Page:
Flagship Uberalles owner ‘angry’ at festival gatecrasher

Flagship Uberalles: winner of the 1999 Arkle and 2002 Champion Chase

PICTURE: Mark Cranham Flagship owner 'angry'
at festival gatecrasher By Jon Lees 8:10AM 21 MAR 2017

FRIDAY's breach of security by Gold Cup intruder Richard Melia was far from an isolated incident according to Michael Krysztofiak, the owner of Flagship Uberalles, who on Monday revealed that as long ago as 2002 he had asked for security to be called after a man kept appearing in the winner's enclosure alongside his multiple Grade 1 winner.

The Racing Post on Monday unmasked Melia as the man who led in Sizing John on Friday, but Krysztofiak said he had highlighted concerns about another festival gatecrasher 18 years earlier.

He had first spotted the unknown intruder after Flagship Uberalles, who Krysztofiak owned with wife Elizabeth Gutner, had won the 1999 Arkle.

"It wasn't until we got home and all the photos poured in and we watched the video that we noticed this guy just hovering around," he said. "I immediately got in touch with Edward Gillespie and sent him photographs and said this guy needs to be banned.

"We were back in the winner's enclosure for the Queen Mother in 2002 and Richard [Johnson] had not even got off the horse and this guy was hovering around us. I was so angry he was there again I asked for security, but nothing happened.

"On the videos he is behind me when I am being interviewed and he is nodding his head as if he's one of us. It spoilt the moment for me. Every photograph, every video we have winning the Arkle, he's in it. He used to go in like he was a regular, something to do with the whole thing, but he wasn't, and it really annoyed us."

Racecourse response

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The Racecourse Association said it would share with tracks any details it had on Melia, who had past form for intruding having wangled his way into Collier Bay's Champion Hurdle celebrations in 1996 and led in big names Frankel, Camelot and Auroras Encore as well as featuring at other major sporting events.

The RCA said it updated advice to racecourses in January on ways to prevent unauthorised access to the parade ring.

"Following the incident at Cheltenham where a gentleman got himself into the parade ring after the Gold Cup we will ensure all racecourses are aware of his identity so they can be vigilant in the future," said spokesman Will Aikenhead.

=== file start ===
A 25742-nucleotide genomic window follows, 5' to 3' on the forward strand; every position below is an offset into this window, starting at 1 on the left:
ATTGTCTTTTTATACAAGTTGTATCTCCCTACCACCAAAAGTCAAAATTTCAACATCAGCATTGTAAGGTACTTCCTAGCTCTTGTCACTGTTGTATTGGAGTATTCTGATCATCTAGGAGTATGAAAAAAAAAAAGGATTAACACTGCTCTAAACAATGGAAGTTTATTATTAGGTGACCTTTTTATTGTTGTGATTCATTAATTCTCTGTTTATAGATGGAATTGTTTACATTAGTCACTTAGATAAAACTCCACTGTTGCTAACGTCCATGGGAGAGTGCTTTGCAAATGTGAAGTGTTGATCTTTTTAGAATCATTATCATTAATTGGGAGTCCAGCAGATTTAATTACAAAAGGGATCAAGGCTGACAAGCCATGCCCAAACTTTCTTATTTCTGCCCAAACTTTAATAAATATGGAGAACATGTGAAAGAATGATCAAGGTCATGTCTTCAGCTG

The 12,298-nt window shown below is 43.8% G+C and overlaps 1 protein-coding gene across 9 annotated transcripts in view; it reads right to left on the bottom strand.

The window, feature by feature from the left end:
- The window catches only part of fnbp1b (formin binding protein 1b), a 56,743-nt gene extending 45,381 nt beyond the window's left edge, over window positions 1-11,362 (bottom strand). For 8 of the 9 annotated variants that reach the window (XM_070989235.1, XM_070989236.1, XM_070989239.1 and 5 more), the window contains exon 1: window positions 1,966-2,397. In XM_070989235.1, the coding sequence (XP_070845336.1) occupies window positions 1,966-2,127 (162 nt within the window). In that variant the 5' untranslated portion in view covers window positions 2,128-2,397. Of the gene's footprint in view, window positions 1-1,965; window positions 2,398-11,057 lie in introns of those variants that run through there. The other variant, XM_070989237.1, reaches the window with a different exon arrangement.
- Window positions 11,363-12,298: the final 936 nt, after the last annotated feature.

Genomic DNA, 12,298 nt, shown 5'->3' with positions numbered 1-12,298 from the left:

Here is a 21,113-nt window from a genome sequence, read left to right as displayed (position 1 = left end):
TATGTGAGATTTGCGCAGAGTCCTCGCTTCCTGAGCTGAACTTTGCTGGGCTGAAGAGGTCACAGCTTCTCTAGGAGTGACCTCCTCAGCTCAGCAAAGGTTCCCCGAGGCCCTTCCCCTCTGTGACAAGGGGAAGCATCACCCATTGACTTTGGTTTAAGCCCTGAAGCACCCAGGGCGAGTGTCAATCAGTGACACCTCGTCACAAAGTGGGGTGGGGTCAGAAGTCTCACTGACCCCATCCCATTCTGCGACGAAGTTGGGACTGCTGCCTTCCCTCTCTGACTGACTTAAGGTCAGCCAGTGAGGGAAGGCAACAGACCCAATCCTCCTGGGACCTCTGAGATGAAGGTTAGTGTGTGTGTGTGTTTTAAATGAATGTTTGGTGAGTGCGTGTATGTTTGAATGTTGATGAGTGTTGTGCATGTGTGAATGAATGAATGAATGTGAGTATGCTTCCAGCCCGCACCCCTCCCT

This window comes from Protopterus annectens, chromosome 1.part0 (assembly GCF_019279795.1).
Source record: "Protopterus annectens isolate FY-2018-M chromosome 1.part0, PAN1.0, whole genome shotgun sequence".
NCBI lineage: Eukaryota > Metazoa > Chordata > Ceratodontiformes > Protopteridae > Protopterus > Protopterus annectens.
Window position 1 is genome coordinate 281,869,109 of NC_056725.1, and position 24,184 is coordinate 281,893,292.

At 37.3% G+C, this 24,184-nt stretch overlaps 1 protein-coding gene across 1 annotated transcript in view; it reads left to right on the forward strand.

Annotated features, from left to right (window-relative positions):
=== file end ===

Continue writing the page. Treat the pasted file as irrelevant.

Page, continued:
"While it is not in our remit to ban people, we work closely with all of our members as well as the BHA to alert them to previous offenders and request that they look out for any such individuals and prevent them from gaining unauthorised access to the parade ring and other non-public areas. Ultimately, it is the decision of the racecourses themselves if they wish to ban individuals.

"We had a similar incident in 2014 when a gentleman was spotted on a number of occasions in parade rings (mainly at Kempton and Wolverhampton) standing in close proximity to groups of owners and picking up discarded equipment.

"When questioned he claimed to be with trainers – claims which were untrue. There was no evidence of any wrongdoing but we worked with racecourses to ensure everybody was aware of him and were ultimately successful in stopping him doing this."

The BHA would not disclose whether any action would be taken against Melia. "Security around the parade ring is primarily a racecourse issue," said spokesman Robin Mounsey. "The BHA is able to assist where possible in terms of gathering and sharing intelligence."

'Overcome with joy'

Betfair's head of media relations Barry Orr yesterday admitted blagging his way into the winner's enclosure after Flakey Dove's 1994 Champion Hurdle win when he worked for his bookmaker father Paddy.

Barry Orr

Barry Orr (left) pictured after Flakey Dove's Cheltenham win

"I wasn't as brazen as the guy who led in the Gold Cup winner," he said. "We had backed Flakey Dove that day and were overcome with joy, and we knew Mark Dwyer who was riding her.

"Years and years before that my dad Paddy led in one Willie Mullins rode for John Mulhern in the 70s.

"Historically Irish fellas would have done that for years, through being associated with horses – the association only being that they had backed it and were overcome with joy."

    Read More at Racing Post

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